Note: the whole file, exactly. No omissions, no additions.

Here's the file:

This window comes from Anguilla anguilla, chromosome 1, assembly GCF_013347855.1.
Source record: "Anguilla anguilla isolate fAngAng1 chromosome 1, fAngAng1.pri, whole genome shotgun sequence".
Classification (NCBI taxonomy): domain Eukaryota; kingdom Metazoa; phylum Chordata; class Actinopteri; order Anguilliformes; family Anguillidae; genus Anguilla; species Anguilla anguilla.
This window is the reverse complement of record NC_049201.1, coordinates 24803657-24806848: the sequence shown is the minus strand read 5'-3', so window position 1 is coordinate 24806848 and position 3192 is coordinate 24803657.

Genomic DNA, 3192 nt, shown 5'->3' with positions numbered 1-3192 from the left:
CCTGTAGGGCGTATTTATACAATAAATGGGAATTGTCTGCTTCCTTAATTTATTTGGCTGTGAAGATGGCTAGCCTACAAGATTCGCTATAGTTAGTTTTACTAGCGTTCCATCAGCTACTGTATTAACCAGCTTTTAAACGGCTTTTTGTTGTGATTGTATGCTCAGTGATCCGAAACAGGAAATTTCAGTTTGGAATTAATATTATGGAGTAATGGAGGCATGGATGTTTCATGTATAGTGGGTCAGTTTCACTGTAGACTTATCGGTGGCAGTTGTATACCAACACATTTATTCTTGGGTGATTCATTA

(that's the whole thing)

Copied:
This window comes from Anguilla anguilla, chromosome 1, assembly GCF_013347855.1.
Source record: "Anguilla anguilla isolate fAngAng1 chromosome 1, fAngAng1.pri, whole genome shotgun sequence".
Classification (NCBI taxonomy): domain Eukaryota; kingdom Metazoa; phylum Chordata; class Actinopteri; order Anguilliformes; family Anguillidae; genus Anguilla; species Anguilla anguilla.
This window is the reverse complement of record NC_049201.1, coordinates 24803657-24806848: the sequence shown is the minus strand read 5'-3', so window position 1 is coordinate 24806848 and position 3192 is coordinate 24803657.

Genomic DNA, 3192 nt, shown 5'->3' with positions numbered 1-3192 from the left:
CCTGTAGGGCGTATTTATACAATAAATGGGAATTGTCTGCTTCCTTAATTTATTTGGCTGTGAAGATGGCTAGCCTACAAGATTCGCTATAGTTAGTTTTACTAGCGTTCCATCAGCTACTGTATTAACCAGCTTTTAAACGGCTTTTTGTTGTGATTGTATGCTCAGTGATCCGAAACAGGAAATTTCAGTTTGGAATTAATATTATGGAGTAATGGAGGCATGGATGTTTCATGTATAGTGGGTCAGTTTCACTGTAGACTTATCGGTGGCAGTTGTATACCAACACATTTATTCTTGGGTGATTCATTA